Tomorrowland is one of the world’s highest profile electronic music festivals, gathering over 400.000 people at the main site in Belgium, and connecting an additional 70.000 people at multiple remote venues through the UNITE event. UNITE are events organised in different countries and connected via a live satellite broadcast with Tomorrowland Belgium.
This year UNITE shared three hours of live HD video broadcast feeds featuring performances from the main stage in Belgium, with remote live parties in Germany, Malta, Dubai, Israel, South Korea and Lebanon. At each location grandMA2 consoles were in control. In Belgium 13 x grandMA2 full-size, 8 x grandMA2 light, 1 x grandMA2 ultra-light, 2 x grandMA2 fader wing, 2 x MA onPC command wing and 1 x MA onPC fader wing were used.
Up until 9pm Belgium time, every party had their own DJ performances. Starting at 9pm the live video from Tomorrowland Belgium was sent to the different locations for the audiences to watch. In parallel the local lighting rigs - that were smaller than the main stage - were used to reproduce in the best possible way the same colours and strobe effects as were happening in Belgium. All other parts of the lighting were controlled by the local operator at each venue.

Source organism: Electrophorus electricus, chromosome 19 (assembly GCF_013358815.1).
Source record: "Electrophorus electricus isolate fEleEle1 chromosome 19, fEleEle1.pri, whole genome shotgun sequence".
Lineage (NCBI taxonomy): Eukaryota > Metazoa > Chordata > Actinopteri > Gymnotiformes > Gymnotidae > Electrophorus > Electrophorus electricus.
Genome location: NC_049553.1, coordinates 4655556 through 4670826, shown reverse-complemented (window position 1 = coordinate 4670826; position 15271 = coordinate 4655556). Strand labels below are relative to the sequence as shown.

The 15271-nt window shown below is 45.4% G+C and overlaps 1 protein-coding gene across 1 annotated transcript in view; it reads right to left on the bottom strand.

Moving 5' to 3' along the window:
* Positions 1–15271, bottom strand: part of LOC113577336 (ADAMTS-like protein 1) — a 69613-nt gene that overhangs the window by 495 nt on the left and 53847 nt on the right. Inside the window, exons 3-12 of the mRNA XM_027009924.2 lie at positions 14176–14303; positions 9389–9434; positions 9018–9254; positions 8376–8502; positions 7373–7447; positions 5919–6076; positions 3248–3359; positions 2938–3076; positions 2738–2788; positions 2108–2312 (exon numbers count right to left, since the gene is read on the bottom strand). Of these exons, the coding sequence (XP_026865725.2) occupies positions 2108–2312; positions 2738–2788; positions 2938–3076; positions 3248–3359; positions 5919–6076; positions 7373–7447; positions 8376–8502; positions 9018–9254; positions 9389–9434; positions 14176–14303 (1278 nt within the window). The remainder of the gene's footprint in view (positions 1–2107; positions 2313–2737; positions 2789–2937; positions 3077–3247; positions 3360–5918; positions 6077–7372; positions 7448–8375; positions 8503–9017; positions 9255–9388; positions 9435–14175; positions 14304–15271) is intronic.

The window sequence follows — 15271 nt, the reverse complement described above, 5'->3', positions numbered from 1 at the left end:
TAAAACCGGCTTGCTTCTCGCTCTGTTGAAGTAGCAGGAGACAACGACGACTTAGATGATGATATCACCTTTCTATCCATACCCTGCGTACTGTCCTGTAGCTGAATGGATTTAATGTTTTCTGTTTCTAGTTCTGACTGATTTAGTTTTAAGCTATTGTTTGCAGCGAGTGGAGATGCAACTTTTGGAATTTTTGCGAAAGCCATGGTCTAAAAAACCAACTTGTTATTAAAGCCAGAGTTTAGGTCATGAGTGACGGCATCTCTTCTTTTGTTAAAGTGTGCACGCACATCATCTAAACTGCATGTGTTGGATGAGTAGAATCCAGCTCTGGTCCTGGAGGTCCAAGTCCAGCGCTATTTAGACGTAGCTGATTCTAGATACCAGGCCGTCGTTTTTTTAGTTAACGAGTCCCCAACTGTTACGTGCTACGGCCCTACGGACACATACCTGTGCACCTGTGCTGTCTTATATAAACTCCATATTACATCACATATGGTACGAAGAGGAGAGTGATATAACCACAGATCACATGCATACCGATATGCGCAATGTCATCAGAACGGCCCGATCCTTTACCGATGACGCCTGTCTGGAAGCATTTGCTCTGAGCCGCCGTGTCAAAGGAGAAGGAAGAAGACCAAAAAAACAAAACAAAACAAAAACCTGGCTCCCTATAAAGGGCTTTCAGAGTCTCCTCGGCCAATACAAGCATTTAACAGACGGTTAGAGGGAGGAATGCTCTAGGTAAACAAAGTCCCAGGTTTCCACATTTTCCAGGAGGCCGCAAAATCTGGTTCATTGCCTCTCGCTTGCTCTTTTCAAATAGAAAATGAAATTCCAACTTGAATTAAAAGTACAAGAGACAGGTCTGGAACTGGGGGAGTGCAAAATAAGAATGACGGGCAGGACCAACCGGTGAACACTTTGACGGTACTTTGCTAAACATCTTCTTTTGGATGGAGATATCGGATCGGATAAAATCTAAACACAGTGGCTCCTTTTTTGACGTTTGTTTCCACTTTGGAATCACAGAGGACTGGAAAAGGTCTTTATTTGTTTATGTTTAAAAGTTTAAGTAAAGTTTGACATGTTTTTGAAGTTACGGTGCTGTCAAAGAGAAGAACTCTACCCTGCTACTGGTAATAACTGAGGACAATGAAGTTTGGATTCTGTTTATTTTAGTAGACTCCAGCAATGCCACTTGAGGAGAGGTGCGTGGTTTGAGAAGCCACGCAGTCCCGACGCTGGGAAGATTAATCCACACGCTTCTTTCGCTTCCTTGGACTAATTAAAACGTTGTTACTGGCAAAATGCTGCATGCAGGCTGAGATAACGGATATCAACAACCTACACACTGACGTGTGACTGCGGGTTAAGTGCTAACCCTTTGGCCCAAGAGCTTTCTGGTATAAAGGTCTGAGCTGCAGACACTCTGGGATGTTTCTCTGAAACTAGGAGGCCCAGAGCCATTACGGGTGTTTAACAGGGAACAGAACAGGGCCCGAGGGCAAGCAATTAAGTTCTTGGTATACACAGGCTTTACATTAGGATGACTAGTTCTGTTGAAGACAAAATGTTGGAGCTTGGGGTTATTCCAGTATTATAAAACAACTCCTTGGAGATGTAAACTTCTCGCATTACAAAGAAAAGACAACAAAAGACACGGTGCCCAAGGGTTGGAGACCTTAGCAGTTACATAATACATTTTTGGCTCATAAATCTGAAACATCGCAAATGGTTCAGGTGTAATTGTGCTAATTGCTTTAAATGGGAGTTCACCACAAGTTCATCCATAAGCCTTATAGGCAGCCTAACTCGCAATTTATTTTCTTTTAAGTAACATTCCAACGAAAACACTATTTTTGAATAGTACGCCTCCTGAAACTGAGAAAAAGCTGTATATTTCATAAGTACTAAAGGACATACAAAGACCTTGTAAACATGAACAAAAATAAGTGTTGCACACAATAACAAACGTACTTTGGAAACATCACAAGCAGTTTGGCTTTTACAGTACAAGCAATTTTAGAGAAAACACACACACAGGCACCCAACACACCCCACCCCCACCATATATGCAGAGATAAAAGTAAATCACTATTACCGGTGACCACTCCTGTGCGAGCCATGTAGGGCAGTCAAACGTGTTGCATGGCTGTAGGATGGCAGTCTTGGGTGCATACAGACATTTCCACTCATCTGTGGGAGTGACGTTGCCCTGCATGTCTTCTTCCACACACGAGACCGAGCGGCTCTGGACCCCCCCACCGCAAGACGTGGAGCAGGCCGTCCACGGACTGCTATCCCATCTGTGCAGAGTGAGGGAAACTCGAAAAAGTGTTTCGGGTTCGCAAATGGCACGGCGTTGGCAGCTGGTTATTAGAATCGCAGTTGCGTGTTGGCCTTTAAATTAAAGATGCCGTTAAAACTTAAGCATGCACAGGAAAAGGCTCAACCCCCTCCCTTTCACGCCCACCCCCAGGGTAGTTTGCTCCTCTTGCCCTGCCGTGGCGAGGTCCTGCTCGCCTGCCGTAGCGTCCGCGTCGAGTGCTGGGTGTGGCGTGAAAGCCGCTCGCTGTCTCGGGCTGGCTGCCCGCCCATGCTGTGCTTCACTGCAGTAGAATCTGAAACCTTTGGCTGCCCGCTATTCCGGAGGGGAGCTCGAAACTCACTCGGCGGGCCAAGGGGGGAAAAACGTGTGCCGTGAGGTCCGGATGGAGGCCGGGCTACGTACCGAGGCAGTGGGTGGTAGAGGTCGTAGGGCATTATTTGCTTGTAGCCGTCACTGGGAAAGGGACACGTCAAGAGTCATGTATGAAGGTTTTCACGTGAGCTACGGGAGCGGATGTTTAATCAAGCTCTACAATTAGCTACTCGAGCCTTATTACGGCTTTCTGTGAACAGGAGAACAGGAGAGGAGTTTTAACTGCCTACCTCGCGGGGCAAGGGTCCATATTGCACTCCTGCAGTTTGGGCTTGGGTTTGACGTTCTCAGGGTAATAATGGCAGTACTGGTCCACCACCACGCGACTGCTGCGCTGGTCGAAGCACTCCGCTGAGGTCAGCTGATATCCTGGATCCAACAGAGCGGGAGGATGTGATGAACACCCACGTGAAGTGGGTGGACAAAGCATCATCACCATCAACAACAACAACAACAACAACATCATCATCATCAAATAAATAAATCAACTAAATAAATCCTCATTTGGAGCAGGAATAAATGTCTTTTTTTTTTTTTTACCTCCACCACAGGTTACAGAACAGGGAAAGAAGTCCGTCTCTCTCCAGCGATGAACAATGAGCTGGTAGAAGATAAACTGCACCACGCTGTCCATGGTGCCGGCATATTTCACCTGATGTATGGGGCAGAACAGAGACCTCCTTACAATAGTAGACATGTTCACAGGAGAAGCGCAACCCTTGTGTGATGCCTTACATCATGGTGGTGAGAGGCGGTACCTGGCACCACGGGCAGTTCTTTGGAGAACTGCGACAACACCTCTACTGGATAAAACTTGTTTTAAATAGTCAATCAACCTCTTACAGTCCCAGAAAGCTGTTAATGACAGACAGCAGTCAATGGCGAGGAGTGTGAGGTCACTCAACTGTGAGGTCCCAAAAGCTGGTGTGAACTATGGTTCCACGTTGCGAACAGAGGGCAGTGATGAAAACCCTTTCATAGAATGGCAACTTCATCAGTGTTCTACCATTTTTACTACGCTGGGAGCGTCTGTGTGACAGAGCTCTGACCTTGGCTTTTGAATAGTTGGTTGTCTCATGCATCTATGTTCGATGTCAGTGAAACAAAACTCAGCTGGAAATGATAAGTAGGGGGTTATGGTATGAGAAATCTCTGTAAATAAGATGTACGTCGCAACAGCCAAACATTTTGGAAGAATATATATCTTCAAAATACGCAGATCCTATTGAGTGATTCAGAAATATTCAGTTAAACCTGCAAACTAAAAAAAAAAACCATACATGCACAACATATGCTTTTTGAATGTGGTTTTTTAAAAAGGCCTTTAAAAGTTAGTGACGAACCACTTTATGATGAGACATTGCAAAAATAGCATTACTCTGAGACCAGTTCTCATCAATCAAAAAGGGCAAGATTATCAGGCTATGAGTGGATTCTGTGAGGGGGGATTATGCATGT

Technical designer Mario Hofman evaluated the live images taken from the different venues during last year’s edition of the festival, and wanted to increase the ‘united experience’ for this year. The idea arose of having a virtual operator assisting the worldwide local operators. For the 2017 edition of the festival Hofman wanted the overall ambiance of the remote stages to follow the main colours and colour effects that were being created by Leon Driessen, main stage operator in Belgium.
In a combined effort, MA Lighting’s Belgian distributor FACE and MA Lighting picked up on the idea and choose a software to connect the lighting across all the venues worldwide.
To achieve this, a trigger was generated from a grandMA2 on the main stage in Belgium and sent over a network connection to the backstage media village. From there the data was bounced to every worldwide participating venue over the internet and used as an external trigger source for the local MA desks.
The audio and video however were sent via satellite feeds with various latencies. As the lighting control data came over the web, each local venue used the trigger to synchronize the data streams. This allowed a perfect replication of the colour sequences and flashes being generated from the main stage with the live video and audio feeds across the globe.